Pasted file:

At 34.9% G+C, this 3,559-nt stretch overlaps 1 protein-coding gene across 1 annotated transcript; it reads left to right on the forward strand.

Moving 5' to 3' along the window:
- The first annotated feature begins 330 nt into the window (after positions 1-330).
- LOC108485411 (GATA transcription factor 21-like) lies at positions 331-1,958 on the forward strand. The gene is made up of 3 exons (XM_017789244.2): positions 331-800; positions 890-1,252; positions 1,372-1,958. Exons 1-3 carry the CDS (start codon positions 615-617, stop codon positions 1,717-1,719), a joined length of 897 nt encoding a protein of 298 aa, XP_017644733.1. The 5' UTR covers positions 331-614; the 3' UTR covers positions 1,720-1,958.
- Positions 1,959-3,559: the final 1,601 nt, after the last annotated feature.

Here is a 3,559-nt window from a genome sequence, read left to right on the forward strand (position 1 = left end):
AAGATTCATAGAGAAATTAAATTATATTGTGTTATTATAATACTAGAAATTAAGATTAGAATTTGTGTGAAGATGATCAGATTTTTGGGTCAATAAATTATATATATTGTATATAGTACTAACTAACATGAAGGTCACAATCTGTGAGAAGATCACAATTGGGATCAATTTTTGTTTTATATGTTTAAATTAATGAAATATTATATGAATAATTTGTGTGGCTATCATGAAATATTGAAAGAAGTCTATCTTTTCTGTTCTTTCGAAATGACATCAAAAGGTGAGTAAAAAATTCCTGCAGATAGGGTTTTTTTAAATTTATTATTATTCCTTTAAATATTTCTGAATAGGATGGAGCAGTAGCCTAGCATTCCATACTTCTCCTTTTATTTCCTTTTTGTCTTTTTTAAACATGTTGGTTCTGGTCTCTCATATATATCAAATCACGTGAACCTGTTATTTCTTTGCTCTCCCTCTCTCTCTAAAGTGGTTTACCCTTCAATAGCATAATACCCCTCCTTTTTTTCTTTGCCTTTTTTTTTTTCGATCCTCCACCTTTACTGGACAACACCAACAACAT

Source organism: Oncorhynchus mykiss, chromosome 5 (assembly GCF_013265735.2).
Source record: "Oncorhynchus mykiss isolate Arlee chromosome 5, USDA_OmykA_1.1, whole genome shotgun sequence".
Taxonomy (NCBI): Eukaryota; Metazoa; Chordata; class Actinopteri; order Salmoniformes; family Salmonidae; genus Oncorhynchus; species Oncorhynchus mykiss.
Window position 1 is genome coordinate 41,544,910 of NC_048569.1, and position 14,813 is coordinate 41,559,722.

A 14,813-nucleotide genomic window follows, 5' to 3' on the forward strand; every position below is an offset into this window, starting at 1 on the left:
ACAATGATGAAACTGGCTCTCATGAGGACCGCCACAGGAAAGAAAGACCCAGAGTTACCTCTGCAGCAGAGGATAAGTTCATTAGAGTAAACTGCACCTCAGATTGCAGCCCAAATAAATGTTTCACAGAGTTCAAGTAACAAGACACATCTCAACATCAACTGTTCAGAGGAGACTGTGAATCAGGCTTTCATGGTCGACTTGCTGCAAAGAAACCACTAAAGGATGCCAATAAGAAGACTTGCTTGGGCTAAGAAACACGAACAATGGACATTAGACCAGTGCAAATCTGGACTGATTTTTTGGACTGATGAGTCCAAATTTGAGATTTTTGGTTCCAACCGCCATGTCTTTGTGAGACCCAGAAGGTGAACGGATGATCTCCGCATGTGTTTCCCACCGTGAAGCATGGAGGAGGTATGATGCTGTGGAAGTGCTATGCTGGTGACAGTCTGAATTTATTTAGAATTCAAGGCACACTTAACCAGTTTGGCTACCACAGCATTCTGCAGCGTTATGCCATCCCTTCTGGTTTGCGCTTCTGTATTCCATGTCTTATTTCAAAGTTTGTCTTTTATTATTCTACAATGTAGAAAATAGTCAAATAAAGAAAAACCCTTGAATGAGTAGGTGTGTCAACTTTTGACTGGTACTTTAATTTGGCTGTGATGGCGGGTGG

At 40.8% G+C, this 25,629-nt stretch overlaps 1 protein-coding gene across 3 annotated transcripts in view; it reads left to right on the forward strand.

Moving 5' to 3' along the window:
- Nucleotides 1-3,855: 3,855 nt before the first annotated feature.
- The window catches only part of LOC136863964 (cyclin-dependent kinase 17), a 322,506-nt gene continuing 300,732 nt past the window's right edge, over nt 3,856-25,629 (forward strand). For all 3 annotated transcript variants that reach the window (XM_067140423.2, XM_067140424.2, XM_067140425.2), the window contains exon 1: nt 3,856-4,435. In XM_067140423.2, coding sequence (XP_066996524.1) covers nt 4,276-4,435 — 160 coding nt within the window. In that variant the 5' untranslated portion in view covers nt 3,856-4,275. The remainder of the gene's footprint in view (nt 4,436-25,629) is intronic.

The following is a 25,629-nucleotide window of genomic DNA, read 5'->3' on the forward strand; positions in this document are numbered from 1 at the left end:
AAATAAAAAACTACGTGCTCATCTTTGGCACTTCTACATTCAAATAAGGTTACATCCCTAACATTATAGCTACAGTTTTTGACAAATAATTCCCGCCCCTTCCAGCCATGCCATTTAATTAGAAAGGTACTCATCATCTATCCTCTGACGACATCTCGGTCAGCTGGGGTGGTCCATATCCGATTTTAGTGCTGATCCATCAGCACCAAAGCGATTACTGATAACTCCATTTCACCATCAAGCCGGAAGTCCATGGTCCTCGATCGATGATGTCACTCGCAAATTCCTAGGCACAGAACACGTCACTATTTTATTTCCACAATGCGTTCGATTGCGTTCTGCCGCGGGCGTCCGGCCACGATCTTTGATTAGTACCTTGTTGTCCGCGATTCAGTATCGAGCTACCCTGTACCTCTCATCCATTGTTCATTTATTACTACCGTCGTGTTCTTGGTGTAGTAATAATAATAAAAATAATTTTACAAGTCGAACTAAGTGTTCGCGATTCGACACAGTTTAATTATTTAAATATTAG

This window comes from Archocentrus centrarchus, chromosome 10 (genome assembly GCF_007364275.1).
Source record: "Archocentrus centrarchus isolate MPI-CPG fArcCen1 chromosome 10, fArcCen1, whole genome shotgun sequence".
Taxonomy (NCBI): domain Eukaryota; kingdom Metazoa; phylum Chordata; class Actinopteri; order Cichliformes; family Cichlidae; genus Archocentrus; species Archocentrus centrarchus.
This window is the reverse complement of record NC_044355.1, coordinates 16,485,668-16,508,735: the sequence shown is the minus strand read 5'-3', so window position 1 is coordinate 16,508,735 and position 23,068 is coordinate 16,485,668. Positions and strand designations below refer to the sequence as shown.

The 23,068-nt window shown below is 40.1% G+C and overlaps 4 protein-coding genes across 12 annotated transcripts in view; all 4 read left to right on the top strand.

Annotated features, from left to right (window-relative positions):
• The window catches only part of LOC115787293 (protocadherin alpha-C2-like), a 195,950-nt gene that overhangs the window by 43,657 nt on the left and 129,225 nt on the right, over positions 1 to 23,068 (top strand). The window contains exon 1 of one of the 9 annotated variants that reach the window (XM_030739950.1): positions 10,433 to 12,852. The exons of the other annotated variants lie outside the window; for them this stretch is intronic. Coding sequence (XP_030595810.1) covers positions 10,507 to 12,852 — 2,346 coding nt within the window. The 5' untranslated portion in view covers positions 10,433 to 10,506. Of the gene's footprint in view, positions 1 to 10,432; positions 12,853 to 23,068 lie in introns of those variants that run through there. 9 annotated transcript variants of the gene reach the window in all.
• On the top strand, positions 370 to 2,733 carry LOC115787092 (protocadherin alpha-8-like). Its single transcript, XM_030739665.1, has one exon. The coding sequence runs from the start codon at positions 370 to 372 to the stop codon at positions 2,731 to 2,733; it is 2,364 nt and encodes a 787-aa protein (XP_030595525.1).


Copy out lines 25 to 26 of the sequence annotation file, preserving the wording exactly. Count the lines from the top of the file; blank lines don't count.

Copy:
Annotated features, from left to right (window-relative positions):
• The window catches only part of LOC115787293 (protocadherin alpha-C2-like), a 195,950-nt gene that overhangs the window by 43,657 nt on the left and 129,225 nt on the right, over positions 1 to 23,068 (top strand). The window contains exon 1 of one of the 9 annotated variants that reach the window (XM_030739950.1): positions 10,433 to 12,852. The exons of the other annotated variants lie outside the window; for them this stretch is intronic. Coding sequence (XP_030595810.1) covers positions 10,507 to 12,852 — 2,346 coding nt within the window. The 5' untranslated portion in view covers positions 10,433 to 10,506. Of the gene's footprint in view, positions 1 to 10,432; positions 12,853 to 23,068 lie in introns of those variants that run through there. 9 annotated transcript variants of the gene reach the window in all.